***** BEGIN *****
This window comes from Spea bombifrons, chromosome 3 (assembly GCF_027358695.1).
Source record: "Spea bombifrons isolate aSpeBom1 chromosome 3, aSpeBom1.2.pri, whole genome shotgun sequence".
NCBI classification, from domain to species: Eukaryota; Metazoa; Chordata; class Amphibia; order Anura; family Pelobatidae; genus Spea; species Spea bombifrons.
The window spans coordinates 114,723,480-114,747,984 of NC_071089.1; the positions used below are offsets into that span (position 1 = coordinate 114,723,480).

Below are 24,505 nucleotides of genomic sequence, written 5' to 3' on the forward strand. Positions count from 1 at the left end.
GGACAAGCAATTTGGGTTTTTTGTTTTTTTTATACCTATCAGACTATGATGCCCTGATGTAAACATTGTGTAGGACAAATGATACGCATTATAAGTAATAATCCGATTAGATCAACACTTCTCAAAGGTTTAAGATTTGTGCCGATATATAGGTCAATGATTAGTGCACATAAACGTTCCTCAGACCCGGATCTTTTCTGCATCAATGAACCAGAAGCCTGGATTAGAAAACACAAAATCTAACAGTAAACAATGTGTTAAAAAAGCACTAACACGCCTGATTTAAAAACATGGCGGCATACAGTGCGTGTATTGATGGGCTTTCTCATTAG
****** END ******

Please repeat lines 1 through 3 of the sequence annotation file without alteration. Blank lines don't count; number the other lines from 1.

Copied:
This window comes from Spea bombifrons, chromosome 3 (assembly GCF_027358695.1).
Source record: "Spea bombifrons isolate aSpeBom1 chromosome 3, aSpeBom1.2.pri, whole genome shotgun sequence".
NCBI classification, from domain to species: Eukaryota; Metazoa; Chordata; class Amphibia; order Anura; family Pelobatidae; genus Spea; species Spea bombifrons.